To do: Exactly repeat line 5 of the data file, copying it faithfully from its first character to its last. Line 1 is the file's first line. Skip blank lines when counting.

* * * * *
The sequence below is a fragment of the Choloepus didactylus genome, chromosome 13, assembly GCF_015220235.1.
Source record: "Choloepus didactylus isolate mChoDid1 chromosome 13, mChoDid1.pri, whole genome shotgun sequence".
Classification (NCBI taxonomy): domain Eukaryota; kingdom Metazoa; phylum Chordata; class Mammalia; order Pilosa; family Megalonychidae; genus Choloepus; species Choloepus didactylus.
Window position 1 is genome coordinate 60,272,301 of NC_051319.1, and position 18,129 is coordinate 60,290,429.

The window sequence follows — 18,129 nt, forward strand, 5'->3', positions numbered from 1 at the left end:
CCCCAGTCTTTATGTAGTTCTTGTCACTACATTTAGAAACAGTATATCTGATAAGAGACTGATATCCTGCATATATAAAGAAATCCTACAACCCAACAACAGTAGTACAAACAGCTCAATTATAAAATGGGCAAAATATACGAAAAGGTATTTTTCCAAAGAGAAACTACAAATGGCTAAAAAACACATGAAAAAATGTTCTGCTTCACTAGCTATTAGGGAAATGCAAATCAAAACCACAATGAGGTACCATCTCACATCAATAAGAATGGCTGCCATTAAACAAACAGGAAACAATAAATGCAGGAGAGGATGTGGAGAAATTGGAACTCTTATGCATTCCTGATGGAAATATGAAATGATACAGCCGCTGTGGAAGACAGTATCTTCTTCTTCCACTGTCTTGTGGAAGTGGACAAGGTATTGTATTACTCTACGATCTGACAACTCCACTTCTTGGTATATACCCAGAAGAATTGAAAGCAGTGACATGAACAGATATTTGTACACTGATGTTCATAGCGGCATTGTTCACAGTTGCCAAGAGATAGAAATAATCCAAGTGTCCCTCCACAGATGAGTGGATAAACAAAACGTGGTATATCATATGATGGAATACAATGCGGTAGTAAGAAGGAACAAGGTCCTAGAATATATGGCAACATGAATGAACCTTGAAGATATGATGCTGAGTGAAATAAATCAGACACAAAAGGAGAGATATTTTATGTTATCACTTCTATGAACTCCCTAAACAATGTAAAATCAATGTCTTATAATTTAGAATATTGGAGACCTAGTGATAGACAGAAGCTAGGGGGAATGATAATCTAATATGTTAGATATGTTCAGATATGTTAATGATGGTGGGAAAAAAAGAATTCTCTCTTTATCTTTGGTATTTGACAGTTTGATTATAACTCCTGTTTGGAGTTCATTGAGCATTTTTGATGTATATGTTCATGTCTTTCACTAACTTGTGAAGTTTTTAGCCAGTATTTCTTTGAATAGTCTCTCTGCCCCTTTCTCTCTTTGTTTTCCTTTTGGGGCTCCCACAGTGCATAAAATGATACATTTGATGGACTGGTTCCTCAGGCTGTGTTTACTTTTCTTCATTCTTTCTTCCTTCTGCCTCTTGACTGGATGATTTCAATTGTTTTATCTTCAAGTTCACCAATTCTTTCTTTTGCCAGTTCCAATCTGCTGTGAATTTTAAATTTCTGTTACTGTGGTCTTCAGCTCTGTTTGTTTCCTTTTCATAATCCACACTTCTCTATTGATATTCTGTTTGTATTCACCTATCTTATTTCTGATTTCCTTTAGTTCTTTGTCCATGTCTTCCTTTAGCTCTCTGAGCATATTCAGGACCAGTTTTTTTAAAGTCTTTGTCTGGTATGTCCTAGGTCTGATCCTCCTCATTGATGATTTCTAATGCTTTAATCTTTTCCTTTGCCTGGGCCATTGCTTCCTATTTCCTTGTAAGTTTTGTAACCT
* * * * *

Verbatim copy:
The window sequence follows — 18,129 nt, forward strand, 5'->3', positions numbered from 1 at the left end: